Perhaps we'll take the ferry across the strait of Gibraltar and travel to the southern coast of Spain. I have always wanted to show my family the colourful, charismatic cities that make up Andalusia. Orange tree lined promenades, yellow walls, extravagant wooden doors and tiles which makes a confusing cross between European and Islamic architecture. I have roamed the streets of Seville, Cordoba, Granada and Malaga before but I have been wanting to return ever since September 2016. The history of the region fascinates me, to think that so many different groups from the Romans to the Phoenicians to the Muslim Moors had established a rule in this place and what we see of it today is a result of these past occupations. The religious coexistence between Muslims, Jews and Christians under the Muslim rule, the conversion of Cordoba into the world's educational hub, the evolution of the Spanish language which sees many arabic influences, mudejar art and architecture and the subsequent Reconquista and Inquisition have essentially bridged the ever so important gap between history and language for me. I cannot wait to revisit with more knowledge on the history of the region so I can completely revel in it's beauty and past.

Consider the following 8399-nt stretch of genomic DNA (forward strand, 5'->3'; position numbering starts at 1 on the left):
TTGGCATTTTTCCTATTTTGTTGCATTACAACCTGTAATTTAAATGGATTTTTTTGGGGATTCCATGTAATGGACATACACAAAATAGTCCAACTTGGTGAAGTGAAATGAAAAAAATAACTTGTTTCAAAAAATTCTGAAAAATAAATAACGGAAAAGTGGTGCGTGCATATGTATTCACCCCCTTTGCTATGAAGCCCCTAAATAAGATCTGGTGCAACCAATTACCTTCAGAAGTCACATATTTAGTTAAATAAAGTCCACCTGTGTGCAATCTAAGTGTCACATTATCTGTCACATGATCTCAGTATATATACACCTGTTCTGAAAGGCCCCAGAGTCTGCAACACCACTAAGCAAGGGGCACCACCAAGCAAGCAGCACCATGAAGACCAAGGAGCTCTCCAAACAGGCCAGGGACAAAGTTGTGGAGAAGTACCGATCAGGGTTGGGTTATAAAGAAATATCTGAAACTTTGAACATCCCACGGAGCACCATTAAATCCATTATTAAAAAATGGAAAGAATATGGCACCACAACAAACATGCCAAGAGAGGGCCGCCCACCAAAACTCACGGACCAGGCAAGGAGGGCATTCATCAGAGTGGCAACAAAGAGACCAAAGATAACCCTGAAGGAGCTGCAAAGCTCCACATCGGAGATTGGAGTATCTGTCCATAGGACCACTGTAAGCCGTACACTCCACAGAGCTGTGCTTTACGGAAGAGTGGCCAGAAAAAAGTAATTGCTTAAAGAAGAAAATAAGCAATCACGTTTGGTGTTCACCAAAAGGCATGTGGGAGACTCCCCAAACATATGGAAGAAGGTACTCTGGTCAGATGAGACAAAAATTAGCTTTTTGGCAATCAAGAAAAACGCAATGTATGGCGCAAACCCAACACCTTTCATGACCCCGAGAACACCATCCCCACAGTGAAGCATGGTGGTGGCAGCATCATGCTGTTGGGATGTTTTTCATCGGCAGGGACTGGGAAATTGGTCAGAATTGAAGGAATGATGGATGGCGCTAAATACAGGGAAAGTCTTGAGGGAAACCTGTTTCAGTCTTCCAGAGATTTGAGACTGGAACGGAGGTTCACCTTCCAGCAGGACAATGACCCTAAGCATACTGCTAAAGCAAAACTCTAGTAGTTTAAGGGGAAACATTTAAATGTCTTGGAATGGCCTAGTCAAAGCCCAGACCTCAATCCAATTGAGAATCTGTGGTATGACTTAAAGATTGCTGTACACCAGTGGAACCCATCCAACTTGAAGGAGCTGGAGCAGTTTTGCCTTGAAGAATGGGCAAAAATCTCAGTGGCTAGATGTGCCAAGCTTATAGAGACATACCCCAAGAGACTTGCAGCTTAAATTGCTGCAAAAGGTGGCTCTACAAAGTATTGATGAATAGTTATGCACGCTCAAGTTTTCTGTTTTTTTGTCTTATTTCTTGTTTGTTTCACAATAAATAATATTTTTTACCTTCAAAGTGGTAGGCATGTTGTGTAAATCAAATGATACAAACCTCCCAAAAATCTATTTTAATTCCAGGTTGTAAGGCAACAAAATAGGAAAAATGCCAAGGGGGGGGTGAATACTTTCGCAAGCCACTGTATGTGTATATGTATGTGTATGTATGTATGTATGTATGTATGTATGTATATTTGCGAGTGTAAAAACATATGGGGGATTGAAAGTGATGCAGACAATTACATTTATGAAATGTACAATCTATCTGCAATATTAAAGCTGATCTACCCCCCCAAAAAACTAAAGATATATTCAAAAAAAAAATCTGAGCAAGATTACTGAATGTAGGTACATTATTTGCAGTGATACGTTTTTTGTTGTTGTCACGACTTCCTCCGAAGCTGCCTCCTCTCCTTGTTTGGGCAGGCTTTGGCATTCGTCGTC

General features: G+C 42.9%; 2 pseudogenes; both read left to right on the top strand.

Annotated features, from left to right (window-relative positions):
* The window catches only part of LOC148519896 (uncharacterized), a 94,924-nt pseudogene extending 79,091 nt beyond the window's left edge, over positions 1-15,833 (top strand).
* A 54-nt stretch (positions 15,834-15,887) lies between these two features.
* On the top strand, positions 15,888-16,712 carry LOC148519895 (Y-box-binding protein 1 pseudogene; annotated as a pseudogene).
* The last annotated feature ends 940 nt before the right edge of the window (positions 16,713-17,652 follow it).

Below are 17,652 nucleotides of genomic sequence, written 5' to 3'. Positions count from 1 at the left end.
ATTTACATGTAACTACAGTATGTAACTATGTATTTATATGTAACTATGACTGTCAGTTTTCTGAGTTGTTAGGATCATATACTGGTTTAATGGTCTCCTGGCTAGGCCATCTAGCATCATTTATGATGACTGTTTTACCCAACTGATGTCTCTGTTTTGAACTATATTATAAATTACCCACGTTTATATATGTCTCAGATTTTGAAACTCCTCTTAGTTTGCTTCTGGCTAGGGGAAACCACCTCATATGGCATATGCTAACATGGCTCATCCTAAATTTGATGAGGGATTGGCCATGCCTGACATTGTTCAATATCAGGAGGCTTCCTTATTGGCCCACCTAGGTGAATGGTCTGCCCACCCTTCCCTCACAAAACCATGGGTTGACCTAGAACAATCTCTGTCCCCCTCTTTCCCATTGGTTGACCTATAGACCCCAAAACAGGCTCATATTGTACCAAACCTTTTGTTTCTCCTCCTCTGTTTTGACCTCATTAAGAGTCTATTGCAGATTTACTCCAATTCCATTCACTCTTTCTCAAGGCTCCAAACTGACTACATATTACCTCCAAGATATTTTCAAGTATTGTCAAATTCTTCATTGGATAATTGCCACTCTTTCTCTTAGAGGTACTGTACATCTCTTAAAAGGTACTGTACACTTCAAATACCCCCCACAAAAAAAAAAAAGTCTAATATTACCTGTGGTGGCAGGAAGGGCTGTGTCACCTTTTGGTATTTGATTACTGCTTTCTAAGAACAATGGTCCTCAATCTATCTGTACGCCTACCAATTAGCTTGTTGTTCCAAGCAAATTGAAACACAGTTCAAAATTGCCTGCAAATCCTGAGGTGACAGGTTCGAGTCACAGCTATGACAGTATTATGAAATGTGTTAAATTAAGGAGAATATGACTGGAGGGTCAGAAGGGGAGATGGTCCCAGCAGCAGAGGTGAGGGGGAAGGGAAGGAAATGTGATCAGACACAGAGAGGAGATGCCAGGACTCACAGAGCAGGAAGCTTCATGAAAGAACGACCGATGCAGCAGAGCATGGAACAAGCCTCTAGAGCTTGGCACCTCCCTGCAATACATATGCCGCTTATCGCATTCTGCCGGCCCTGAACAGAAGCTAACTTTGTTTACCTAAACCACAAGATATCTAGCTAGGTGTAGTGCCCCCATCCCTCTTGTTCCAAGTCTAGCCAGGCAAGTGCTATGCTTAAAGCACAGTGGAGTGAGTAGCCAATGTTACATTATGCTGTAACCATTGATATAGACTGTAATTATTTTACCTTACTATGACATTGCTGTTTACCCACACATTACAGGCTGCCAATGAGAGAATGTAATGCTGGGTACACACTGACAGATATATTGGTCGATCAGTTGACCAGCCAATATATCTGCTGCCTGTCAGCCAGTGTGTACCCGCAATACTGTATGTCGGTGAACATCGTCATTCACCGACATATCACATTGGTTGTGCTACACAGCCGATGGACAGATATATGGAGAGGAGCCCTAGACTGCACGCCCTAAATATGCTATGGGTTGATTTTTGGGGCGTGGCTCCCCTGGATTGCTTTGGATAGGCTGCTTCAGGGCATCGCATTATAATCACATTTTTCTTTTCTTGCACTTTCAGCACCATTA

And now is where the travelling line plateaus. The rest of August is a mystery. I could stay in London which isn't sounding half as bad. But then there's my 18th birthday which I can't help but feel pressured to make iconic and memorable. It is a milestone birthday, after all. I've toyed with the idea of Barcelona, where I'll have the ability to experience a region of Spain that I've never explored before. Or perhaps go and spend a few days in the country side again, something I will always appreciate. Lisbon is growing on my radar and may be a trip for September. You can also never go wrong with Paris...

I'll see where the month takes me. But for now, I am content. And I spend every day thinking of the summer to come. 

"Estoy deseando que llegue el fin de Junio, los días soleados, el calor: todo lo que no sea este invierno interminable"